Knox County holds many firsts especially in the area of accomplishments of numerous local women. This second article in our series for 2016 will focus on the matriarch of the internationally known Phipps Family Singers, Kathleen Norris Helton. Kathleen was the daughter of Maynard and Ella Matlock Helton, born April 22, 1924, on Brittain Fork of Big Indian Creek in Knox County. She attended Emanuel School where she began playing the guitar and entertaining at school programs each Friday evening as well as playing and singing western songs at music parties.
Kathleen had heard about Arthur Leeroy Phipps who not only was a fellow student at Emanuel but was said to be a “professional” lead guitar player with a guitar style like that of Maybelle Carter of the original Carter Family. Kathleen met Arthur at a funeral at Stone Coal Branch and invited him home to meet her parents and to do some “pickin and singin.” That visit was the beginning of a lifetime of music making and the origin of the Phipps Family gospel singers.
Kathleen and Arthur were the most popular of all the singers in the area and were well on their way to success, polishing their Carter Family style of music. While they were playing music and perfecting their sound, they fell in love and were married that same year in 1937. Kathleen was 14 years old and had just finished 8th grade.
Kathleen began her married life during the depths of the Great Depression when she and Arthur moved into their first house on Stone Coal Branch at Emanuel. Settling down to raise a family, which would eventually consist of twelve children, she managed to keep house and play her music. All the while she was writing songs, she was working to perfect her unique and personal music style as well as mastering the accordion, the dulcimer, the guitar and the autoharp. Before long, her talented children were taking part in the family music making. Helen Truleen Phipps, her oldest daughter, made the most recordings with her parents than any of the other children, but six other children: Leemon, Louella, Bill, Bolin, Donna and Melinda also contributed to several of the albums.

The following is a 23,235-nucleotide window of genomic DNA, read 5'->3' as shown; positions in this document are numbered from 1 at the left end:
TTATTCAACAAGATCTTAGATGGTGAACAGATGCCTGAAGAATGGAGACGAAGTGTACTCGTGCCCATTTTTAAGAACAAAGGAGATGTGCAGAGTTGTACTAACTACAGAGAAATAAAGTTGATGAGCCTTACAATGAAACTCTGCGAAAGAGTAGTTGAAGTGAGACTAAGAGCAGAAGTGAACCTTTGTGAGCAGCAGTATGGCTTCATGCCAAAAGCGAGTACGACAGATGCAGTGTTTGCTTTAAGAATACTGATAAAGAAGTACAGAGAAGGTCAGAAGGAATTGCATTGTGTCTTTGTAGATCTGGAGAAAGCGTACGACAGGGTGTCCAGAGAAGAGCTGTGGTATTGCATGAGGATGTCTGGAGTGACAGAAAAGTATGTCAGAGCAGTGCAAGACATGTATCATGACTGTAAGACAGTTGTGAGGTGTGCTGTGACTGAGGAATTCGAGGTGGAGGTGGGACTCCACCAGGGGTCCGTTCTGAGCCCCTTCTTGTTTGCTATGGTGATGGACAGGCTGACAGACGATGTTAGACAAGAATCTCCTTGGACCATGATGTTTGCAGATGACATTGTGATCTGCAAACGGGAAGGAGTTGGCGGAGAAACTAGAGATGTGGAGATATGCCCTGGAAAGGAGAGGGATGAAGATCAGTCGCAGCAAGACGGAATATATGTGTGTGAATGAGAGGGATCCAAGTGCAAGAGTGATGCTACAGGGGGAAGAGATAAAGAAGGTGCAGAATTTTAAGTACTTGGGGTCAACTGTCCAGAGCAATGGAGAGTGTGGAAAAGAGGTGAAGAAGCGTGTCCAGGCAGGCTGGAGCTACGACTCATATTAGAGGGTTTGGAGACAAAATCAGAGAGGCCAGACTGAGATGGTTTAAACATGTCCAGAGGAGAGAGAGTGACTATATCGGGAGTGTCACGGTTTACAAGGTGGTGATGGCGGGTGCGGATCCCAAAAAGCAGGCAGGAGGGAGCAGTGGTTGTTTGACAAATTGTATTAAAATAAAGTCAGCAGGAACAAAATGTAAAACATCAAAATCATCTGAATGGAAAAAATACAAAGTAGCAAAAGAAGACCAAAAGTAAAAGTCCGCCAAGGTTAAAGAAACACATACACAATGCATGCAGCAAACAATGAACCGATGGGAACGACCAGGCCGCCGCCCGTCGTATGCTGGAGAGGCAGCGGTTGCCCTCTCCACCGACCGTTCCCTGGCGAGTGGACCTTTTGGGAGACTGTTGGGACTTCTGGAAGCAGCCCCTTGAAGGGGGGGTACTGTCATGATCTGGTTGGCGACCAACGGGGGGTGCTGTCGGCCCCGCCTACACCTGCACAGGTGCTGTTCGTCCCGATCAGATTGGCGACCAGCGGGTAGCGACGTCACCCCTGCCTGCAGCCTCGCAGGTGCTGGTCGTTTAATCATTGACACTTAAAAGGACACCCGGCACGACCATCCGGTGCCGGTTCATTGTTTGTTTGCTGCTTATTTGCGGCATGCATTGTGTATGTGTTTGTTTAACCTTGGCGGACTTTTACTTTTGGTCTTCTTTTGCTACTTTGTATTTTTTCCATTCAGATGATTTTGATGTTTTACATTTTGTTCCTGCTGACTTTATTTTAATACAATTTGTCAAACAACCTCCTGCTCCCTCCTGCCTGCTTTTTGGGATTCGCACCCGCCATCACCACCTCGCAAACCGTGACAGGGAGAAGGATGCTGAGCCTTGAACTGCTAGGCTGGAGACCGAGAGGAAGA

In November, 1959, the big break finally came for the Phipps family. They recorded their first single hit record for ACME Recording Company based in Manchester Kentucky. Kathleen wrote the hit song, The Little Poplar Log House which held the number one position on the Country and Gospel Music Charts for four months. Starday Recording Company, a major recording studio in Nashville, Tennessee, quickly signed the Phippses to a recording contract.
The Phipps Family began touring the United States performing at the Newport Folk Festival in Newport, Rhode Island, 1965; The University of Chicago’s Folk Festival, 1973; the Smithsonian Institution’s Folklife Festival in Washington DC, 1976, 1984; The World’s Fair in Knoxville, Tennessee in 1982, as well as numerous other venues throughout the United States.
Kathleen fell ill with cancer in 1990 but was able to perform her last recording session with Arthur in 1991. Almost a year to the day after her final duet, Kathleen died on November 4, 1992, at age 68. Working against great odds all her life, this amazing woman rose to achieve monumental success becoming one of the greatest folk/gospel singer/musician/song writers of her era.
For a more complete listing of the Phipps Family recordings as well as performances see: Knox Countian 1993 Summer Edition, Vol. 5 NO. 2, Amazon.com, YouTube and Wikipedia. The Knox Historical Museum currently has an exhibit on the Phipps Family as well as several of their albums. If you have any memorabilia on the Phipps Family Singers that you would like to donate to the Knox Historical Museum, please call 606-546-7581.
Information contained in this article came from an interview done by Charles Reed Mitchell with A.L. Phipps for an article published in the Knox Countian, 1993 Summer Edition, Vol. 5 NO. 2. Additional information came from an interview DSOF did with Kathleen’s daughter, Truleen Phipps Barton Morgan, March 2016.